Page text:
By Stacey Doud
Anthony Craig Jones was known around the Irving area for almost four decades as a local homeless person that residents often saw as they drove or walked through town. He was most likely mentally ill but was a peaceful person.
His body was discovered in July in a building on a property across from an elementary school. The medical examiner estimated that he had been dead for about six months. He was identified using his dental records.
No one knows exactly what happened, but Jones was found under a blanket in a sleeping position. His death is not currently considered a homicide, and there is no information about any involvement with drugs and/or alcohol. He was estimated to be in his late 50’s at the time of discovery.
A Memorial was held for Jones on August 8, organized and officiated by Pastor Dennis Webb of Bear Creek Community Church. Those who knew Jones said that he was a good guy with a lot of problems and no real resources.
Irving, like most cities and towns, has a percentage of the population that has no address except for a sidewalk or a park bench. There are some resources for food and clothing, including some churches that open up as emergency shelters, and there’s even very limited housing for homeless teens, but there is no shelter or “one-stop shop” for those in dire straits to visit. As it is difficult for the homeless to move around from place-to-place, even these resources can be out of reach.
However, these days, even residents who have homes or apartments are struggling with rent and mortgages, and some have even joined the homeless population, whether it be for a short or an extended time.
Right now, this is not a situation that is unique to Irving. It is a state and nationwide issue. From real estate fraud to scams that take advantage of the collective fear of COVID-19, folks are seeking help from landlords and banks, only to be told, “No,” or to have a fraudulent plan suggested to them to, “keep a roof over your family’s head.”
There have been people in drastic situations that have taken their financial needs to the Internet. Sites like GoFundMe.com are experiencing a significant uptake in the number of fundraisers posted.
Rosa Rivera, a local resident, started a GoFundMe account after her apartment management gave her a 30-day eviction notice. She is unemployed because of the pandemic and her husband has been in and out of the hospital, finally losing a foot to complications of diabetes. He was the sole provider for the family at that time.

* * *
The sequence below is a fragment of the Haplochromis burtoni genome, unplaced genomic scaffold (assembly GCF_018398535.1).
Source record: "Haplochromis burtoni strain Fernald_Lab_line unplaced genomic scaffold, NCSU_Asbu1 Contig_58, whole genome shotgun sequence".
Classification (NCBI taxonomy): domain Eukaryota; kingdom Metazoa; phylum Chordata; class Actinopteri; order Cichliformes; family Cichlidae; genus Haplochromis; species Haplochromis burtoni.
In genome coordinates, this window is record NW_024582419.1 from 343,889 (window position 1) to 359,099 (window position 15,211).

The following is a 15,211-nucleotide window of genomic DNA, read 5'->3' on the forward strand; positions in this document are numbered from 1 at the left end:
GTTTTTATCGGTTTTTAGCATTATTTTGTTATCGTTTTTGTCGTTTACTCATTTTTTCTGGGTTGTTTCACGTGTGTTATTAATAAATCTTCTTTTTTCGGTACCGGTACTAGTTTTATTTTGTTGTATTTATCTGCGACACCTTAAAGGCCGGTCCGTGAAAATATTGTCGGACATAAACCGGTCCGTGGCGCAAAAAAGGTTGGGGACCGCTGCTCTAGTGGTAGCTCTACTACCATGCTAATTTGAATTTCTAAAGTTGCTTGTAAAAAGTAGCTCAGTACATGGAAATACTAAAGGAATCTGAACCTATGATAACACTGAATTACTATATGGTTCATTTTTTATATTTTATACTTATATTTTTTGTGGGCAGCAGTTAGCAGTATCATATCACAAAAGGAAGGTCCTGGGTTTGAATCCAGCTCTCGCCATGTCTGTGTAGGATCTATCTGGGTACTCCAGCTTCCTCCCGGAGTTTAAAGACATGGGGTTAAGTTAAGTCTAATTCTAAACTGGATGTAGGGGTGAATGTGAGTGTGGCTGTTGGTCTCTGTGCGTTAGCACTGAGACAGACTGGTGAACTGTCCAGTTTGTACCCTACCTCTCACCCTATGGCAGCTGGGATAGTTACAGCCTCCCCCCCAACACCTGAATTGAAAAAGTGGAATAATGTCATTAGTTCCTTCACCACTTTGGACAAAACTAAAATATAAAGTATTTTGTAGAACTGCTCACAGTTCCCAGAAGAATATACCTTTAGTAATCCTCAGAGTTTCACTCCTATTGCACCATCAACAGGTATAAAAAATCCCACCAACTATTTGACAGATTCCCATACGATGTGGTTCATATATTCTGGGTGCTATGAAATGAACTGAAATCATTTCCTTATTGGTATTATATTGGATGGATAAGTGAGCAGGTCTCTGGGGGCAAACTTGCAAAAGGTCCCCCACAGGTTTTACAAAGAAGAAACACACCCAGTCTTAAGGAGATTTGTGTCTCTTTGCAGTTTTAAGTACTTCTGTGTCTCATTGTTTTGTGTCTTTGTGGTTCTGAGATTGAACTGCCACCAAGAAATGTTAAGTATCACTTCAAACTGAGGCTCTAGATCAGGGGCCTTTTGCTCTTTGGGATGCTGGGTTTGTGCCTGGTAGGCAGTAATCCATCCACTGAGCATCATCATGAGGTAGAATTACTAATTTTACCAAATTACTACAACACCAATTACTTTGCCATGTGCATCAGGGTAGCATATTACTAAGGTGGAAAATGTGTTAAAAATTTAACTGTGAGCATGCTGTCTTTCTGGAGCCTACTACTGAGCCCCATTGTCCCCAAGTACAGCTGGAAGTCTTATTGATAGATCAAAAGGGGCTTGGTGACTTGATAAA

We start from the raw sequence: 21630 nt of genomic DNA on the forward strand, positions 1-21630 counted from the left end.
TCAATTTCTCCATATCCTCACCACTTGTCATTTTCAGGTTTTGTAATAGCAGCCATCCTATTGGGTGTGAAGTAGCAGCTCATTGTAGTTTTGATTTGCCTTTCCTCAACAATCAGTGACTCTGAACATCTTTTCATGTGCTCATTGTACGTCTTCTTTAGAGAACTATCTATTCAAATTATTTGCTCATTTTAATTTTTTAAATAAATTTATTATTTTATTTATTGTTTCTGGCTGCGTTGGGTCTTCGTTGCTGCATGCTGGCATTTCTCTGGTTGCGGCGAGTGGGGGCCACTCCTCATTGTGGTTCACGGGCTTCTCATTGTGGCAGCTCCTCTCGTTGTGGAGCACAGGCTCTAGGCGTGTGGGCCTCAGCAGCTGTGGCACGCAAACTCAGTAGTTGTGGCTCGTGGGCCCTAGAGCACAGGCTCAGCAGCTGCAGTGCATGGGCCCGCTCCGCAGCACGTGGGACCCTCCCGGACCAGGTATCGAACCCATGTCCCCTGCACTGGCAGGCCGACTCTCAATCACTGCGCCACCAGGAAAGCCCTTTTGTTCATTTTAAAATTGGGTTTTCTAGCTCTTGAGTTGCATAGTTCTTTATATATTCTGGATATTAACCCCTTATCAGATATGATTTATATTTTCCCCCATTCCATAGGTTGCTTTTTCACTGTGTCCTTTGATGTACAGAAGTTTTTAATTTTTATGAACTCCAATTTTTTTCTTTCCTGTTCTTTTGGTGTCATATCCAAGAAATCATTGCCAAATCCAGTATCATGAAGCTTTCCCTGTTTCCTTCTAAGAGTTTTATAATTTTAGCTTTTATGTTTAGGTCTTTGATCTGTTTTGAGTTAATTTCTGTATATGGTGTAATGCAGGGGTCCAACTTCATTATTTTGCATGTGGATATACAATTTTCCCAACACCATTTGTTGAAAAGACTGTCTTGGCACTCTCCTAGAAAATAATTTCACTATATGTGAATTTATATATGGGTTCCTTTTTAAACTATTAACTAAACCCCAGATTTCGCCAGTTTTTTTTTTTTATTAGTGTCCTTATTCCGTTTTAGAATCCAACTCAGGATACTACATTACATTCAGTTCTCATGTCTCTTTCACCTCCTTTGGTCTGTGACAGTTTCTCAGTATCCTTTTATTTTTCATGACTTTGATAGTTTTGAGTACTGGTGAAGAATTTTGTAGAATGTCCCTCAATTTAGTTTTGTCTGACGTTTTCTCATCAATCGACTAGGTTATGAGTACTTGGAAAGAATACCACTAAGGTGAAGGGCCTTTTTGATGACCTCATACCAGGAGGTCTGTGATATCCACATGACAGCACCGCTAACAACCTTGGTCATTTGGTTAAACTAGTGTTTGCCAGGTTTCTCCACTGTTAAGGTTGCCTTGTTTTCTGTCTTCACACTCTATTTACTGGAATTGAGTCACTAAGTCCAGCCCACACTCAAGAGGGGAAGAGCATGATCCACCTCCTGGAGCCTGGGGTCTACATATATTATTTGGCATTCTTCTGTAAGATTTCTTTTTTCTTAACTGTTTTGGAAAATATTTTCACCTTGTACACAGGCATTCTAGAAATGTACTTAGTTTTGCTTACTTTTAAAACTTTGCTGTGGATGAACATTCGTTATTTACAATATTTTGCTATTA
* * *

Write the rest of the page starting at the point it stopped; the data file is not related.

The description in her fundraising account lays out not only her need, but her embarrassment for having to ask for help as well, which is very common.
“I’m reaching out to all my family and friends for help. I currently find myself in an embarrassing and humiliating situation that I never thought I would be in,” said Rivera. “As a strong woman, we will try every last avenue to solve an issue until you have to humble yourself and realize that you have to ask for help because it’s what’s best for your kids.
“My apartment complex of more than 10 years provided me with a 30-day notice to vacate my apartment. The property manager will not renew my lease because of me consistently being late on my rent. I have tried to make arrangements with both the leasing office and the Corporate office with no results,” she posted.Fortunately, Rivera was able to contact an effective lawyer at Legal Aid and get her eviction deadline pushed back from 8/20 to 8/31. She updated her fundraising site to update those that had been helping. She used a portion of the $3,000 raised on GoFundMe to negotiate this change.
“My attorney in Legal Aid finally made contact with the property manager, allowing me more time. Instead of vacating on 8/20, I now have till 8/31. Of course, I had to pay the rest of the rent [which was] $461, which is where some of your blessings were applied to. I’m still looking for a place to accept me with my situation,” she posted.
Rivera is far from being alone. Many families are wondering where they will go, as many landlords and banks/mortgage companies are not working with customers in an effort to reach a compromise, or an agreement, that will benefit both parties.
For more information about coronavirus scams, click HERE.
To read some tips for personal financial recovery under the Coronavirus Aid, Relief, and. Economic Security Act (CARES), click HERE. The CARES Act deals primarily with businesses right now, but there are some helpful links to sites that may assist homeowners or renters find aid or recover their finances.
And, of course, there is the U.S. Department of Housing and Urban Development (HUD), which helps place families in need of housing. Unfortunately, their waiting list is fairly long because of COVID. To learn more, click HERE.
While this housing climate is not unique to Irving, it is up to the City’s “Powers that Be” to craft a plan for aid, resources, and perhaps even shelters, as November is quickly approaching.